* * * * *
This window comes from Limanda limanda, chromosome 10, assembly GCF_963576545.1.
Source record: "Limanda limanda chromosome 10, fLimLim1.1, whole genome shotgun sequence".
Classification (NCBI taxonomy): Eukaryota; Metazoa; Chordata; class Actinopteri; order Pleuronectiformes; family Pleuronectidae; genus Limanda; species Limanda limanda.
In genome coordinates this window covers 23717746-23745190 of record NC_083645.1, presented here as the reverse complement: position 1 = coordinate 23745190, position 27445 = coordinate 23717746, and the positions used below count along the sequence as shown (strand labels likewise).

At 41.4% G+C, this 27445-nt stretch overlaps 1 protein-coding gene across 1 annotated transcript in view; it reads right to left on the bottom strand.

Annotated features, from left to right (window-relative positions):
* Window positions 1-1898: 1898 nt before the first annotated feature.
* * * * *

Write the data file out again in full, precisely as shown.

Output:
This window comes from Limanda limanda, chromosome 10, assembly GCF_963576545.1.
Source record: "Limanda limanda chromosome 10, fLimLim1.1, whole genome shotgun sequence".
Classification (NCBI taxonomy): Eukaryota; Metazoa; Chordata; class Actinopteri; order Pleuronectiformes; family Pleuronectidae; genus Limanda; species Limanda limanda.
In genome coordinates this window covers 23717746-23745190 of record NC_083645.1, presented here as the reverse complement: position 1 = coordinate 23745190, position 27445 = coordinate 23717746, and the positions used below count along the sequence as shown (strand labels likewise).

At 41.4% G+C, this 27445-nt stretch overlaps 1 protein-coding gene across 1 annotated transcript in view; it reads right to left on the bottom strand.

Annotated features, from left to right (window-relative positions):
* Window positions 1-1898: 1898 nt before the first annotated feature.